NYPD rejects request for its freedom of information handbook

NYPD rejects request for its freedom of information handbook

Records access officer claims all FOIL training materials fall under attorney-client privilege

Written by
Edited by Michael Morisy

I have written a number of times about ongoing difficulties with the New York Police Department’s FOIL Unit. From rejecting routine requests to claiming “inability to locate” documents even when provided with a form number, NYPD seems hellbent on obstructing access to its records.

But this latest rejection beats all, and flies in the face of Commissioner Bratton’s numerous public statements since assuming office that “there should be no secrets in the NYPD.”

Last week, NYPD’s freedom of information squad determined that its own handbook is exempt from disclosure under FOIL, New York’s public records statute.

NYPD FOIL guide rejection letter

In an interesting interpretation of the attorney-client privilege, NYPD claims that it has no obligation to disclose its methods of processing requests for public documents. As I explain in my appeal letter, printed below, this line of reasoning plumbs concerning depths of absurdity.

I very much hope that a competent lawyer who is familiar with NYPD’s obligations under FOIL prepared the department’s records request manual and training materials. But just because something was prepared or reviewed by an attorney does not mean that an agency can withhold it. If this were true, the vast majority of policy documents prepared by any agency counsel would be immune from disclosure, as would most talking points memos, reports and communiques that endure lawyerly vetting. This is simply not how attorney-client privilege is meant to work.

Of all the divisions that make up NYPD, the Freedom of Information Law Unit ought to be the most transparent. Its policies and protocols are not “confidential communications.” Such secretive agencies as the NSA, FBI and the Department of Defense have released their FOIA handbooks and request processing guides with minimal redactions, and even posted them online proactively.

That this latest rejection undercuts Commissioner Bratton’s commitment to “do more to open up the organization, to make it more inclusive, to make our information more readily available to the public.” That it would come from the public records office speaks to the department’s seeming impressionthat NYPD is above public accountability entirely.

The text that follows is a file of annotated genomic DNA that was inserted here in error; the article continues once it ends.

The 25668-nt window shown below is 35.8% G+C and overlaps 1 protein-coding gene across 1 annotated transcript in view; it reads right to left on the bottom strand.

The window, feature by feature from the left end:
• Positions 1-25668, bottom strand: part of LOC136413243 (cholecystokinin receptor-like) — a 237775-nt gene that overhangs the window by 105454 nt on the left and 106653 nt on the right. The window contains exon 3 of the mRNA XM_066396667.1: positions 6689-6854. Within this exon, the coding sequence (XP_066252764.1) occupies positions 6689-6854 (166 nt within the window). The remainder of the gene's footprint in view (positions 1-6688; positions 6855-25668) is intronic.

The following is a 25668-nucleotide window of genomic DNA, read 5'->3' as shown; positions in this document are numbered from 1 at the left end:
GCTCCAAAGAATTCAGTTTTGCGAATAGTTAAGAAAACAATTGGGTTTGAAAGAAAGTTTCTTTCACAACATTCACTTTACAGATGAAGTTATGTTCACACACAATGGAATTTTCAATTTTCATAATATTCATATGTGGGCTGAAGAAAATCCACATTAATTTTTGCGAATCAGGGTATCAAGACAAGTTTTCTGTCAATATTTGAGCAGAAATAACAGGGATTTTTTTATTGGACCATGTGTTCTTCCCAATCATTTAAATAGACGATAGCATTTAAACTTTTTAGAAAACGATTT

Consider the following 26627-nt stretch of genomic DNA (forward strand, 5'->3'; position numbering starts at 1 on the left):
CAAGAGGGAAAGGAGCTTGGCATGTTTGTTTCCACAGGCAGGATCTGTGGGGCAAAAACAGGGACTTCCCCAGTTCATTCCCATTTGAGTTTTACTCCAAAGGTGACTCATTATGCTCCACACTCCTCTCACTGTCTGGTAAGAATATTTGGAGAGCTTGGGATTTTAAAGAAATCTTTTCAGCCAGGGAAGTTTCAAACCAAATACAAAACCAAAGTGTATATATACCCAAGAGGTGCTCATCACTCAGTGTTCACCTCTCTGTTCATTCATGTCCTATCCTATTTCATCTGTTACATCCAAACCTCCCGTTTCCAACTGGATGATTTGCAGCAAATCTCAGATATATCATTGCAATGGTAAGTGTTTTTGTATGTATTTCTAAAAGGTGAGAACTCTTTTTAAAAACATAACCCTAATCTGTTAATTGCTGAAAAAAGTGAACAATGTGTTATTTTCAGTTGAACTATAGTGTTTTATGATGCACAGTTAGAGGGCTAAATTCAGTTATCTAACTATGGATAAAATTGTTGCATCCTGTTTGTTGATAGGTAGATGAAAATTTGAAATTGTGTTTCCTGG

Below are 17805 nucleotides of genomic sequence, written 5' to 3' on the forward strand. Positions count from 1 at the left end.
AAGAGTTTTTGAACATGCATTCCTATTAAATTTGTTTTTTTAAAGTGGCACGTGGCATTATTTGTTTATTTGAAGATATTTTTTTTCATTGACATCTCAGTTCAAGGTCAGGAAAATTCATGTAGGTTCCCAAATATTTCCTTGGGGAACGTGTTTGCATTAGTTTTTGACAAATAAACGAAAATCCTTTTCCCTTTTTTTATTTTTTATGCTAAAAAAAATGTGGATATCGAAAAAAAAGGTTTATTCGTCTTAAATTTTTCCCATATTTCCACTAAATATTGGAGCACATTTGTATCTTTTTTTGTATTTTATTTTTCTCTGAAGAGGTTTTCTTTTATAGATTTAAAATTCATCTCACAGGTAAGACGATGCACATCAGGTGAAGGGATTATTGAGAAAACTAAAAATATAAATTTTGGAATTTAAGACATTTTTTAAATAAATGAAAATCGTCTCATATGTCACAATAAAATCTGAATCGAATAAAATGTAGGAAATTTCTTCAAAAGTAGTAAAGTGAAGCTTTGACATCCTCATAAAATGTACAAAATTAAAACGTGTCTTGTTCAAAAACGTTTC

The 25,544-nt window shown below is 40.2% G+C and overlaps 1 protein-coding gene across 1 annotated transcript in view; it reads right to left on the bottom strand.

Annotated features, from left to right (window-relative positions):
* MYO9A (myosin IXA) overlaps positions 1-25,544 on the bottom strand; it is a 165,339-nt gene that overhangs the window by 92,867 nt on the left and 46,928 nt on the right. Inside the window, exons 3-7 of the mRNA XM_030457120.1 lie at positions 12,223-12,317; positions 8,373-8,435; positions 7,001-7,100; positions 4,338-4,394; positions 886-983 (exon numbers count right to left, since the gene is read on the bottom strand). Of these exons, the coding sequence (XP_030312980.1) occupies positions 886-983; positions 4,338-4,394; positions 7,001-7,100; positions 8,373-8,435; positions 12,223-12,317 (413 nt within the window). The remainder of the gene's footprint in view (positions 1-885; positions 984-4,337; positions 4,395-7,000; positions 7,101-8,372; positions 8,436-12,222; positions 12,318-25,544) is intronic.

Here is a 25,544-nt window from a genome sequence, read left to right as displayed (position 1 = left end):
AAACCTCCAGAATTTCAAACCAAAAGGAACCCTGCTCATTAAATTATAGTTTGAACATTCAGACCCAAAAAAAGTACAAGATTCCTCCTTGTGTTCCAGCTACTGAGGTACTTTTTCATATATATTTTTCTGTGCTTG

From Shawn Musgrave to New York City Police Department on Feb. 12, 2014:**

Mr. David:

I am writing to appeal the rejection of 14-PL-0006, in which I requested “Any manual, training reference or other guide by which members of the NYPD FOIL unit are trained on the application of FOIL and processing of FOIL requests.”

By the attached rejection letter, Lt. Mantellino of the FOIL unit asserts that NYPD’s FOIL manual itself is exempt from release under the attorney-client work privilege, as are the department’s FOIL training materials. To put it lightly, Lt. Mantellino’s is not the appropriate application or interpretation of the attorney-client work privilege. Just because something was prepared by an NYPD attorney does not mean that it qualifies as an attorney work product and thus exempt from release under FOIL. I would expect that most documents, particularly policy and protocol documents as I have requested, were prepared or at least reviewed by an attorney. Just as having an investigator review a particular document does not make that document exempt as an investigative record, lawyerly involvement does not magically render these documents exempt by virtue of having crossed an attorney’s desk.

Rather, it is the content of the requested document that determines whether it is exempt. The attorney-client work privilege is meant to guard frank assessments of law as applicable to sensitive issues, particular incidents and litigation. This exemption does not apply to general documents that outline a department’s protocols and policies. Such secretive agencies as the NSA, FBI and the Department of Defense have released their FOIA handbooks and protocol guides with minimal redactions, and even posted them online in full. I would assume (and hope) that teams of attorneys from each agency compiled and scrupulously reviewed these guidebooks, but their records officers would never dream of invoking attorney-client privilege as NYPD has done here.

I would be remiss if I did not highlight the symbolic significance of this particular rejection, especially in the context of so many absurd rejections that have issued from the NYPD FOIL unit over the past year. Out of all NYPD’s offices, one might assert that the Freedom of Information team ought to be among the more transparent. This latest rejection belies this assumption even more than previous ones. In past rejections, the FOIL unit has claimed “inability” to locate documents even when I have painstakingly described them down to precise form number. Lt. Mantellino has also invoked exemptions for documents that New York courts ordered releasable in the past two or three years. In this case, NYPD’s Records Access Officer has rejected a request for documents about the very process of transparency itself within the department. Rejecting such requests in slapdash fashion does little to inspire confidence in NYPD’s competence or good faith in fulfilling its obligations under FOIL.

I would respectfully request an immediate reversal of this rejection and prompt delivery of the requested documents. Please let me know if I can clarify the request in any way.


Shawn Musgrave


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